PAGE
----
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The Sibling Factor: The perks and perils of siblings at the dinner table

Twice in the past month my younger son, who is a much more selective eater, has stunned us by happily trying and then falling in love with new vegetables (asparagus and artichokes). They are now two of his go-to requests when I check in with him about meals for the upcoming week. I wish I could say it was due to my inspired, creative, and especially delicious presentation of the foods, but the reality is that in both cases it has been due to his big brother.

These are two foods that my older son loves and now that they are in season he has been eagerly requesting them and then enjoying them with gusto when they are served. I noticed that each time, my younger son was carefully watching his brother out of the corner of his eye and that he then, quietly, tried the food himself. These foods were offered in the same way we serve all new foods in our house: they were put out with the rest of the meal, which included “safer” foods to fall back on, there was in invitation given to try the new food such as, “would you like to try the asparagus?” And then it was left at that. I am convinced that it was his big brother’s enthusiasm that made the food more appealing.

On the other hand, I have also seen it go the other way. I have watched in dismay as my boys negatively influence one another when a new food is presented. I have also worked with clients who struggle with this. For instance, one family I worked with had an older brother who was very selective about what he ate, while his little brother was curious and eager to try new foods. The older brother, though, was very vocal about his dislikes and would even say things such as, “don’t eat that! It is SOOO gross!” The parents were at a loss because their younger one was becoming more and more selective, in order to be more like his brother.

A child who is very vocal about his or her dislike for certain foods can easily influence other siblings who then either get scared off or see it as an opportunity to declare their dislike as well. So I have come up with a set of expectations that I have implemented at our table and I use with clients as well:

  • No one is required to try the foods that are offered, but the foods are offered to everyone and offered cheerfully and without pressure.
  • If you would like to try the new food you are welcome to smell, touch, lick, or bite the food. If you find that it is unappealing to you, you are welcome quietly spit it out in a napkin.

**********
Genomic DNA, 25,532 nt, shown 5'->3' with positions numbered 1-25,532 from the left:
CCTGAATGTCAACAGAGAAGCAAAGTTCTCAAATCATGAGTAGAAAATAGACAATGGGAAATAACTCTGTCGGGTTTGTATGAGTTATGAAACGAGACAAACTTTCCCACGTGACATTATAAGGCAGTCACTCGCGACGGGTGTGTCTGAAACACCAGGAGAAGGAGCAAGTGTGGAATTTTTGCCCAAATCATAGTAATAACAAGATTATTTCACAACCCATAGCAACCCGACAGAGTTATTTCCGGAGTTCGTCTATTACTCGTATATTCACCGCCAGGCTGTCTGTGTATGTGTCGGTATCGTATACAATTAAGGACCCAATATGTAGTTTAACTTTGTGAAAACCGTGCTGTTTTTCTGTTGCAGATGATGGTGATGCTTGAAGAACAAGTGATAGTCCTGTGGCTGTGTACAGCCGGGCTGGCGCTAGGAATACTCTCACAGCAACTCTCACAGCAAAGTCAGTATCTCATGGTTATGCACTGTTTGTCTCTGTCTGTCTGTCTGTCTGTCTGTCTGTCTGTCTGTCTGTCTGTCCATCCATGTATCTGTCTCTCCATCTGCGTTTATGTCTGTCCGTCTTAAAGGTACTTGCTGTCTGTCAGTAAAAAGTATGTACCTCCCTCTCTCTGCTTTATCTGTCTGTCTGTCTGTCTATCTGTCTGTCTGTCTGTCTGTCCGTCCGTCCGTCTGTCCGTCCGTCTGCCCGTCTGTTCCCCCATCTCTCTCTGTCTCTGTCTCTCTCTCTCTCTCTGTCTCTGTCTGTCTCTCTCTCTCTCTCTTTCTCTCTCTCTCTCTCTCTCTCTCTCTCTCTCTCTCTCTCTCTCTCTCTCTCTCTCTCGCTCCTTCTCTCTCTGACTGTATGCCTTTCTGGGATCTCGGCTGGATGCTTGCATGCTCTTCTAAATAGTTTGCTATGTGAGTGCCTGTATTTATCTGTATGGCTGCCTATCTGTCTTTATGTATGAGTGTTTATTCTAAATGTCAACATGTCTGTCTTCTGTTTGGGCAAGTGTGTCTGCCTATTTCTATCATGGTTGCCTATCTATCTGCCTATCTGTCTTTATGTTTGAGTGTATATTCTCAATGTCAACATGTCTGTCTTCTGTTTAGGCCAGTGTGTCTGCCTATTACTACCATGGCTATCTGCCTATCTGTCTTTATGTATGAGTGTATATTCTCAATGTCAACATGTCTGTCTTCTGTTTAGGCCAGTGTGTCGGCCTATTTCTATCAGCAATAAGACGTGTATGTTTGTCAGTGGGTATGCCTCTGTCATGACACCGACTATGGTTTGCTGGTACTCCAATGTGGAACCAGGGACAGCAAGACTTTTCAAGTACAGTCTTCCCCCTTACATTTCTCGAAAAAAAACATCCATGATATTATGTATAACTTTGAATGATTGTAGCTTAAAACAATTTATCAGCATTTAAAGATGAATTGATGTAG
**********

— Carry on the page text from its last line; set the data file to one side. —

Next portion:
• No one is allowed to say things such as “gross,” “yuck,” or “I don’t like that!” The reason for this is that everyone has different tastes and that is a good thing! But if someone says that a food is gross or yucky, then other people who like the food might feel bad or embarrassed and the person who made the food might feel bad or embarrassed.
  • If you take a bite you are welcome to give a “thumbs up,” a “thumbs middle,” or a “thumbs down” to express your opinion.
    • If you express a “thumbs up,” then you are invited to say what you liked about the food.
    • If you express a “thumbs middle” or a “thumbs down,” then instead of saying what you didn’t like about the food, you are invited to give suggestions for what might make it more enjoyable for you the next time. Examples might be: more salt or seasoning, a different way of cooking, a dipping sauce, a different texture, etc.

Time and time again, I have seen at my house and in the homes of the families I work with that once those negative statements are taken away, but another opportunity for expression of preferences and tastes is offered, the children (and sometimes adults) are much more likely to try things, to be curious, and to be respectful of one another’s tastes.

While we often focus on the influence of parents, we also can forget about the other essential people at the table, the siblings. They are great influencers of one another, so if we can use that to our advantage and create an environment in which everyone feels heard and individual tastes are respected and even celebrated.

Have you seen these dynamics in your household? Do your kids encourage or dissuade each other from eating certain foods? How have you handled it?


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